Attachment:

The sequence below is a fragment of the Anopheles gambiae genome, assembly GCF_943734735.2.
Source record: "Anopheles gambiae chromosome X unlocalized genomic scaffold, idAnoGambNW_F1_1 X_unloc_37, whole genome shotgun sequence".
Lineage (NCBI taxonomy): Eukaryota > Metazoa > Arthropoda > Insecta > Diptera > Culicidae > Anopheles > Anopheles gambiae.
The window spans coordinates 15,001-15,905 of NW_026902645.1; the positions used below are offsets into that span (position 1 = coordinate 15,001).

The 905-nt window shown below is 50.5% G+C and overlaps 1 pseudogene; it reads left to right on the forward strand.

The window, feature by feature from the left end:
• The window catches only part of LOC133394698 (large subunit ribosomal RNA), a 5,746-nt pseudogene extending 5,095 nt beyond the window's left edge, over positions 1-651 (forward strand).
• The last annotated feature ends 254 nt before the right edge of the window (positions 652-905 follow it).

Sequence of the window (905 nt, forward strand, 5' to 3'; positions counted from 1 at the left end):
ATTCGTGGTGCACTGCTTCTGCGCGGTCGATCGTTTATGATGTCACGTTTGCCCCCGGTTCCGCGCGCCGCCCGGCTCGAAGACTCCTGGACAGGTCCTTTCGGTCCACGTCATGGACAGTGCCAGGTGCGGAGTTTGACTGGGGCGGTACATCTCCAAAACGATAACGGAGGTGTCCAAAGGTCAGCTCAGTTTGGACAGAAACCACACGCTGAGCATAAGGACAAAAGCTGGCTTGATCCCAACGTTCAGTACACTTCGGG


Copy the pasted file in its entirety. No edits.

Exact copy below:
The sequence below is a fragment of the Anopheles gambiae genome, assembly GCF_943734735.2.
Source record: "Anopheles gambiae chromosome X unlocalized genomic scaffold, idAnoGambNW_F1_1 X_unloc_37, whole genome shotgun sequence".
Lineage (NCBI taxonomy): Eukaryota > Metazoa > Arthropoda > Insecta > Diptera > Culicidae > Anopheles > Anopheles gambiae.
The window spans coordinates 15,001-15,905 of NW_026902645.1; the positions used below are offsets into that span (position 1 = coordinate 15,001).

The 905-nt window shown below is 50.5% G+C and overlaps 1 pseudogene; it reads left to right on the forward strand.

The window, feature by feature from the left end:
• The window catches only part of LOC133394698 (large subunit ribosomal RNA), a 5,746-nt pseudogene extending 5,095 nt beyond the window's left edge, over positions 1-651 (forward strand).
• The last annotated feature ends 254 nt before the right edge of the window (positions 652-905 follow it).

Sequence of the window (905 nt, forward strand, 5' to 3'; positions counted from 1 at the left end):
ATTCGTGGTGCACTGCTTCTGCGCGGTCGATCGTTTATGATGTCACGTTTGCCCCCGGTTCCGCGCGCCGCCCGGCTCGAAGACTCCTGGACAGGTCCTTTCGGTCCACGTCATGGACAGTGCCAGGTGCGGAGTTTGACTGGGGCGGTACATCTCCAAAACGATAACGGAGGTGTCCAAAGGTCAGCTCAGTTTGGACAGAAACCACACGCTGAGCATAAGGACAAAAGCTGGCTTGATCCCAACGTTCAGTACACTTCGGG